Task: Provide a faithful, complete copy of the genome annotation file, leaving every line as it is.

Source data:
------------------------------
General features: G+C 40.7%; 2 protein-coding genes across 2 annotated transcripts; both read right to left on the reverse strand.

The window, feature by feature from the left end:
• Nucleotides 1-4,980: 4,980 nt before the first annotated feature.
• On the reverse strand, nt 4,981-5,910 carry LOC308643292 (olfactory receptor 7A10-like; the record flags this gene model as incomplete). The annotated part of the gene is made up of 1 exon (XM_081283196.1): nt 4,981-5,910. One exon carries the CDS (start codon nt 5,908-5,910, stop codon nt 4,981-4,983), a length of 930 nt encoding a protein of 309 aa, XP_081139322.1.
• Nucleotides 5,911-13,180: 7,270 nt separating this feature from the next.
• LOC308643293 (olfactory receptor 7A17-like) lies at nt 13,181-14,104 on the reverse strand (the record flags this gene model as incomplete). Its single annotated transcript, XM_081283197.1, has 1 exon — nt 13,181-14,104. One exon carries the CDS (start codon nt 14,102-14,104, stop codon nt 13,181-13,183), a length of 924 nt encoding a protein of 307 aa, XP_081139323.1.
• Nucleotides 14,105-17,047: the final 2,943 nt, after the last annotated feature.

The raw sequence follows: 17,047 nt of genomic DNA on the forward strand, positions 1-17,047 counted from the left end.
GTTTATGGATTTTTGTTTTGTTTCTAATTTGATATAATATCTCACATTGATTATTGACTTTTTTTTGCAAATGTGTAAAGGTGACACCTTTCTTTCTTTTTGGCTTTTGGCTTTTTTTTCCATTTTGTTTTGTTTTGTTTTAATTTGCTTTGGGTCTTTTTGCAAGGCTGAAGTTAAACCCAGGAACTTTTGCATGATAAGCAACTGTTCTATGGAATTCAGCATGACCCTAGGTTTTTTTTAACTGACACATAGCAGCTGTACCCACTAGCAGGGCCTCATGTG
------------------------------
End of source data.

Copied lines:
General features: G+C 40.7%; 2 protein-coding genes across 2 annotated transcripts; both read right to left on the reverse strand.

The window, feature by feature from the left end:
• Nucleotides 1-4,980: 4,980 nt before the first annotated feature.
• On the reverse strand, nt 4,981-5,910 carry LOC308643292 (olfactory receptor 7A10-like; the record flags this gene model as incomplete). The annotated part of the gene is made up of 1 exon (XM_081283196.1): nt 4,981-5,910. One exon carries the CDS (start codon nt 5,908-5,910, stop codon nt 4,981-4,983), a length of 930 nt encoding a protein of 309 aa, XP_081139322.1.
• Nucleotides 5,911-13,180: 7,270 nt separating this feature from the next.
• LOC308643293 (olfactory receptor 7A17-like) lies at nt 13,181-14,104 on the reverse strand (the record flags this gene model as incomplete). Its single annotated transcript, XM_081283197.1, has 1 exon — nt 13,181-14,104. One exon carries the CDS (start codon nt 14,102-14,104, stop codon nt 13,181-13,183), a length of 924 nt encoding a protein of 307 aa, XP_081139323.1.
• Nucleotides 14,105-17,047: the final 2,943 nt, after the last annotated feature.

The raw sequence follows: 17,047 nt of genomic DNA on the forward strand, positions 1-17,047 counted from the left end.
GTTTATGGATTTTTGTTTTGTTTCTAATTTGATATAATATCTCACATTGATTATTGACTTTTTTTTGCAAATGTGTAAAGGTGACACCTTTCTTTCTTTTTGGCTTTTGGCTTTTTTTTCCATTTTGTTTTGTTTTGTTTTAATTTGCTTTGGGTCTTTTTGCAAGGCTGAAGTTAAACCCAGGAACTTTTGCATGATAAGCAACTGTTCTATGGAATTCAGCATGACCCTAGGTTTTTTTTAACTGACACATAGCAGCTGTACCCACTAGCAGGGCCTCATGTG